Prince Dmitry Pozharsky, a Russian commander and people's hero, was born on November 1st, 1578. In 1608 he was appointed commander of an errand detachment to wage a struggle against Poles and Cossacks. He was distinguished for commander's artfulness and luck. During the rebellion of the Muscovites against the Polish-Lithuanian invaders on March 19th-20th, 1611, he was wounded on Lubyanka and taken to the St. Sergius' Trinity Monastery and then to his patrimonial village of Mugreyevo. The ambassadors came to Pozharsky there with a proposal that he becomes commander of the Nizhny Novgorod volunteer corps which rose to save Moscow from the Polish invaders. At the end of February 1612, Pozharsky at the head of the volunteer corps left Yaroslavl (300 km to the north-east of Moscow), and on August 18 the corps stopped six kilometres the capital. On August 21st-24th Pozharsky had a fight with the Polish-Lithuanian army commanded by hetman Khodkevich, who tried to penetrate the Kremlin from the outside to help the besieged Poles who stayed there. The victory in this fight decided the fate of the enemy garrisons in the Kitai-Gorod (China-city) and in the Kremlin which capitulated on October 22nd-26th, 1612. At the end of 1612 - the beginning of 1613, Pozharsky (together with Prince Dmitry Trubetskoi) headed the Moscow provisional government and participated in electing tsar Mikhail Romanov, the founder of the Romanov dynasty which reigned till 1917. In 1804-1818 the Russian sculptor Ivan Petrovich Martos created a monument to Kozma Minin and Dmitry Pozharsky. Initially, the monument was placed in front of the trade rows on the Red Square but in 1930 it was moved to St. Basil's cathedral.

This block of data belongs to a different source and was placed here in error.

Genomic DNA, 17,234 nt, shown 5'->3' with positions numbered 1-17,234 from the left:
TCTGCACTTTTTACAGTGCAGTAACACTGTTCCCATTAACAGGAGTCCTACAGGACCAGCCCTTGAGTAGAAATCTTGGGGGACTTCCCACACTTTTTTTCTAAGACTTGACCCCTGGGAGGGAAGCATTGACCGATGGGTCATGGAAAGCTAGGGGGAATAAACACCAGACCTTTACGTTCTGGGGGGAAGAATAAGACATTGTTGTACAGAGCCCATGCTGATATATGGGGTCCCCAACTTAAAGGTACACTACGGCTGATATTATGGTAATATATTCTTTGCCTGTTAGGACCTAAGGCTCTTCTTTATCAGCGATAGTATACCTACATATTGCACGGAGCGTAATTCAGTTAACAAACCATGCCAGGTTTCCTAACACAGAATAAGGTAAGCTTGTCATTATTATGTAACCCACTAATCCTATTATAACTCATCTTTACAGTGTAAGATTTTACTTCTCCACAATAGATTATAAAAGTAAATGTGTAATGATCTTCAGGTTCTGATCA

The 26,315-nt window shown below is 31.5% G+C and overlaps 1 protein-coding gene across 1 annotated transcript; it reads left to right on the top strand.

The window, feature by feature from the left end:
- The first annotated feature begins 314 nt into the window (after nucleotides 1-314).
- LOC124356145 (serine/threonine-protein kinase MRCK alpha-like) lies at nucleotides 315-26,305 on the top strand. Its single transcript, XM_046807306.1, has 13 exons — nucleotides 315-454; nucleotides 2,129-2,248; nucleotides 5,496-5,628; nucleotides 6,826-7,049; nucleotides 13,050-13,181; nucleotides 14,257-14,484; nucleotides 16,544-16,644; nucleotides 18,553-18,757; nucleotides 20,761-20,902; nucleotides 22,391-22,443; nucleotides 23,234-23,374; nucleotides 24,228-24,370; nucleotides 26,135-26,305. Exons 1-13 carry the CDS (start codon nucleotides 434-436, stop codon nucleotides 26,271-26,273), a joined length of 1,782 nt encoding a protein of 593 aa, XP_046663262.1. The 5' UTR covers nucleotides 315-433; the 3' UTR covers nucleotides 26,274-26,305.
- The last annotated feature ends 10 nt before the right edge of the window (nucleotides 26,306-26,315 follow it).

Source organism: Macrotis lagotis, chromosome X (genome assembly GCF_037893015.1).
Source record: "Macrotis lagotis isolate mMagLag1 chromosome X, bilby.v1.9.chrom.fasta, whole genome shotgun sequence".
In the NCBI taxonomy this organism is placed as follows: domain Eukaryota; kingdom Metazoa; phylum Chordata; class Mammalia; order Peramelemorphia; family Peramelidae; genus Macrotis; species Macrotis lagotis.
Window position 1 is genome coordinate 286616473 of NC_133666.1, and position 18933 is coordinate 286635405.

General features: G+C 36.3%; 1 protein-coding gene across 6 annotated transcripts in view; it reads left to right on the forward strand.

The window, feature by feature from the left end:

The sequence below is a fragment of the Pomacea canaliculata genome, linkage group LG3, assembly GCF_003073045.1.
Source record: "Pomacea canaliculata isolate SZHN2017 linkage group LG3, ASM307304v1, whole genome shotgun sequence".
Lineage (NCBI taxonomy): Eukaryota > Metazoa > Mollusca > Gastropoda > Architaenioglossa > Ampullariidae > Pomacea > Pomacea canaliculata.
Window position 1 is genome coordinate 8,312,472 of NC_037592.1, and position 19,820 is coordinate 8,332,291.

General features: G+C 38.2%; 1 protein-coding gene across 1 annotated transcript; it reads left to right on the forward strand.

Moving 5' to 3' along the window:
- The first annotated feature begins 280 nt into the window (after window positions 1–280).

Russian small missile ships - the Grad Sviyazhsk and the Great Ustyug - set off for a mission to the Mediterranean Sea